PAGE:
That’s not to say that the game ever feels completely polished and perfect, and I can understand frustrations for those on a competitive level. Siege tries to keep things fresh with seasonal updates that introduce new operators and maps. These seasonal shake-ups keep drawing me back to the game, but new bugs follow, too. However, this isn’t just a Siege problem. The same can be said about other shooters with seasonal updates like Modern Warfare and Fortnite. It’s a vicious cycle as every time new additions get made to the game something else seems to break. However, Ubisoft can often be slow to correct those bugs or make much-needed quality of life improvements.
We were years into Siege’s lifecycle before Ubisoft made any real changes to counter the game’s toxicity problem. Siege has long been an unfriendly place to play, where random teammates might call for votes to kick you from the game without reason, team kill you, or just spew hate instead of callouts.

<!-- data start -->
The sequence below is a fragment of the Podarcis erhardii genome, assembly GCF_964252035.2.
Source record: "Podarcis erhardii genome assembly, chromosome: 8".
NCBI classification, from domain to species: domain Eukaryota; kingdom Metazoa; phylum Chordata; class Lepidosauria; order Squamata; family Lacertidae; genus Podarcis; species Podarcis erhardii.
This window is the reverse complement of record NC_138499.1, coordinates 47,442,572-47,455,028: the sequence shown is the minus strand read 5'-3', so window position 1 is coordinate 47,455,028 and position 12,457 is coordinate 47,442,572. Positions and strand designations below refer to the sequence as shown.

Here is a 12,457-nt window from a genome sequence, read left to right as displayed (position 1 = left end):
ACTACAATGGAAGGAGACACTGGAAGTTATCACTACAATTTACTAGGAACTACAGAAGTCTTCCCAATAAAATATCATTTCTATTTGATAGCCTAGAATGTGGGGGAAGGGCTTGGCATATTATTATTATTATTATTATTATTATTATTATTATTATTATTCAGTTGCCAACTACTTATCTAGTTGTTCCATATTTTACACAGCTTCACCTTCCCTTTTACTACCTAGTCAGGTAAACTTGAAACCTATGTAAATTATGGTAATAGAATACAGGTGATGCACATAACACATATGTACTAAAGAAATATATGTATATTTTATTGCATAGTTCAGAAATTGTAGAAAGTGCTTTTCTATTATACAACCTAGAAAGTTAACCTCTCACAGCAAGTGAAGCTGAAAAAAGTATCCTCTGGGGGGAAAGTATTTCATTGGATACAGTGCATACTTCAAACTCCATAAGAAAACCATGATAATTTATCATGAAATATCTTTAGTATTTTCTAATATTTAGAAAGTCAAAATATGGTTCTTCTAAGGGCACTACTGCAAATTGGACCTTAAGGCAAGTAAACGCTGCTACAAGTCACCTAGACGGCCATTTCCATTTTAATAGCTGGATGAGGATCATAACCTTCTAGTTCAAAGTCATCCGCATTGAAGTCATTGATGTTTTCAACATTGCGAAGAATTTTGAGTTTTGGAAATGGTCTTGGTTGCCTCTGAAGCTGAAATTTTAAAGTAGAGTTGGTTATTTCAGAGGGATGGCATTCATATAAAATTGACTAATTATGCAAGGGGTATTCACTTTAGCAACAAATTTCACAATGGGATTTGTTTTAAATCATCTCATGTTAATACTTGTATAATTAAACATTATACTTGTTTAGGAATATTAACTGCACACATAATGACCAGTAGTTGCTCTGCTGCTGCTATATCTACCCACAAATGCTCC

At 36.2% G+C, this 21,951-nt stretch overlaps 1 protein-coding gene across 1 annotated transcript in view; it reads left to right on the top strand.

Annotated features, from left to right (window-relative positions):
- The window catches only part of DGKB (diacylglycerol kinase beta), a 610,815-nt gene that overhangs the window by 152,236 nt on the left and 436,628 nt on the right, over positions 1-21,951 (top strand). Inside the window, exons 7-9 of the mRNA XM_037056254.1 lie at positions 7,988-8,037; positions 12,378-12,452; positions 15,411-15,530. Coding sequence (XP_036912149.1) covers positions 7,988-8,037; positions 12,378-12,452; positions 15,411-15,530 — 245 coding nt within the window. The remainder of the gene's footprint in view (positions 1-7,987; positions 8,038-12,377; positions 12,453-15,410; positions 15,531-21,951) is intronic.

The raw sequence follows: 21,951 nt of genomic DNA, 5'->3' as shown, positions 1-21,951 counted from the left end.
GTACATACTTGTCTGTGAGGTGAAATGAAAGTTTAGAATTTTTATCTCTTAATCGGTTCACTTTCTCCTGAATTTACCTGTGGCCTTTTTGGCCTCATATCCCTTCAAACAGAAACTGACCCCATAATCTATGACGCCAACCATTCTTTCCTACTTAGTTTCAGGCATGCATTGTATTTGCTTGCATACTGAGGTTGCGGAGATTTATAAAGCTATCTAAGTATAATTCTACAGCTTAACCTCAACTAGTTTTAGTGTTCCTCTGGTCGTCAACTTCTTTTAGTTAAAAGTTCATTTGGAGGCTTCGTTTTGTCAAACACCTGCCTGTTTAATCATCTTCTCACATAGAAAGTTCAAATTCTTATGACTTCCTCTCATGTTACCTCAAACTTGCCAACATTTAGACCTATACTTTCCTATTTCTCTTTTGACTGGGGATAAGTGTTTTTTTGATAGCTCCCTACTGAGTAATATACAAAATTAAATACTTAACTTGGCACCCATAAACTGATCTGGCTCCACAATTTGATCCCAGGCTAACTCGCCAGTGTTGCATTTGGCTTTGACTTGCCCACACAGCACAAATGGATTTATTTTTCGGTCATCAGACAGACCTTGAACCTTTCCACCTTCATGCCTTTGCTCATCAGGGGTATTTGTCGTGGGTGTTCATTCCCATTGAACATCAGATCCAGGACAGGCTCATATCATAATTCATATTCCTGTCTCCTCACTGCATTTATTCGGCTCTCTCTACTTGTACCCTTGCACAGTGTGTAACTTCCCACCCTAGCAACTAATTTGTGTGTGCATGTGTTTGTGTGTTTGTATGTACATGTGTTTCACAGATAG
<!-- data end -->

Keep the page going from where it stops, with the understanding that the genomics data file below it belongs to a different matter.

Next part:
In Year 4, Ubisoft finally implemented reverse friendly-fire to counter the toxic players who abused the game’s prior mechanics. Now if I take damage from a friendly, an in-game prompt asks me to answer yes or no to intentional friendly-fire. Siege matches can get pretty chaotic, so unintentional team killing can happen from time to time. I can usually tell when I’ve died by an accident or a douchebag. If a teammate opens fire on me as soon as the round starts, I’m obviously reporting it as intentional nonsense. This reverse friendly-fire mechanic will be applied to any player during a given match who has been singled out for intentionally team killing. Siege definitely needed this change.
Players can still vote to kick you for no reason, and you’ll get booted if you don’t hold a majority of the votes, so I usually only play Siege when two or more friends are willing to party up. The option to immediately vote someone out seems silly, and should really only be available for players who aren’t contributing to the match. I’ve been voted out of past games before ever getting to prove myself in a single round.